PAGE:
On September 4, 2003, Debtor filed a voluntary petition for relief under Chapter 11 of the Bankruptcy Code. On March 16, 2004, the case was converted to one under Chapter 7, and Richard Barber was appointed as the Chapter 7 Trustee for the case. The Trustee commenced the instant adversary proceeding against Appellant Rothert and eight other Growers ("Defendant Growers") pursuant to § 547(b) of the Bankruptcy Code, alleging that the delayed 2003 payments were recoverable as preferences. In response, the Defendant Growers denied the existence of a preference and raised affirmative defenses under § 547(c), namely that the delayed payments were a contemporaneous exchange for new value or thatthey were conducted in the ordinary course of business. See 11 U.S.C. §§ 547(b) and (c). Bankruptcy Judge Altenberger found that the payments were, in fact, preferential transfers pursuant to 11 U.S.C. § 547(b), and that the Defendant Growers failed to carry their burden of proof in demonstrating that they were either a contemporaneous exchange for new value pursuant to § 547(c)(1), or that they were made in the ordinary course of business pursuant to § 547(c)(2). In re Patriot Seeds, Inc., 2010 WL 381620 (Bankr. C.D. Ill. Jan. 20, 2010). Accordingly, Judge Altenberger ordered that the money paid to the Defendant Growers in June of 2003 be paid back to the Trustee, in addition to pre-judgment interest at a rate of 4.43%. Id.

Only Appellant Rothert's appeal of the Bankruptcy Court's decision is before the Court at this time. Appellant is not appealing the Bankruptcy Court's determination that the June 2003 payments qualified as preferential transfers under § 547(b), or that they were not a contemporaneous exchange for new value under § 547(c)(1). (Doc. 5 at 5-6). Instead, the only issues on appeal are whether the Bankruptcy Judge erred in his determination that the June 2003 payments from Debtor to Appellant Rothert did not fall under the "ordinary course of business exception" found in § 547(c)(2), and whether the Bankruptcy Judge erred in awarding Plaintiff pre-judgment interest. (Doc. 5 at 5-6).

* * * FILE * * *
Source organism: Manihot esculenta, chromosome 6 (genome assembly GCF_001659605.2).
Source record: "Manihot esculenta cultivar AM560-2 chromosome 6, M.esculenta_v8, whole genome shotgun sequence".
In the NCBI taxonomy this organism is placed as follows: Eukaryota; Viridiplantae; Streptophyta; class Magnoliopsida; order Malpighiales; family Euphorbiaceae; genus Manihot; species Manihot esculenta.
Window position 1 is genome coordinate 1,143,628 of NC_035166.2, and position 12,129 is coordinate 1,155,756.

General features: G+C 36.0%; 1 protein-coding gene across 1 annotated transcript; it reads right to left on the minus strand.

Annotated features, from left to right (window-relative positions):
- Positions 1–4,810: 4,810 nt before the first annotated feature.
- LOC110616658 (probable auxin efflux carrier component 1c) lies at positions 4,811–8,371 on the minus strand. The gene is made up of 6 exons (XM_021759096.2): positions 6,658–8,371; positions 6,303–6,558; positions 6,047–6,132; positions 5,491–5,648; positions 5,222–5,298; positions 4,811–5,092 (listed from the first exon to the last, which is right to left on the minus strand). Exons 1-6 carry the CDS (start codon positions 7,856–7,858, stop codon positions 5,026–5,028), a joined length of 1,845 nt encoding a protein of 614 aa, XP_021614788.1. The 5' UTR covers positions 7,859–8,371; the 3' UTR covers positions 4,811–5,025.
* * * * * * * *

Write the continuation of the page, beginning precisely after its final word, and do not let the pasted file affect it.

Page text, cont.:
This Court has jurisdiction to review the decision of the Bankruptcy Judge pursuant to 28 U.S.C. § 158(a). District courts are to apply a dual standard of review when considering a bankruptcy appeal. The findings of fact of the Bankruptcy Judge are reviewed for clear error, while the conclusions of law are reviewed de novo. In re Yonikus, 996 F.2d 866, 868 (7th Cir. 1993); In re Ebbler Furniture and Appliances, Inc., 804 F.2d 87, 89 (7th Cir. 1986); see also, Bankruptcy Rule 8013 (West 1995). A finding of fact is "clearly erroneous" when the reviewing court is left with the definite and firm conviction that a mistake has been made. Anderson v. City of Bessemer City, N.C., 470 U.S. 564, 573 (1985).


As previously mentioned, the only issues on appeal are the applicability of § 547(c)(2), the "ordinary course of business" exception, to the payments made by Debtor to Appellant in June of 2003, and, if that provision is indeed not applicable, whether Debtor is entitled to pre-judgment interest on the amount of the claimed preference payment. The Court will first examine Appellant's arguments with regards to the applicability of § 547(c)(2) to this case, and then turn to the Bankruptcy Judge's determination of pre-judgment interest.

I.Applicability of § 547(c)(2)

Some background on the general policy behind the law of preferential transfers may be helpful to give context to this case. Section 547(b) of the Bankruptcy Code provides that a trustee may recover "any transfer of an interest of the debtor in property" if five conditions are met.*fn4 One of the purposes of this provision is to prevent the debtor, during his slide toward ...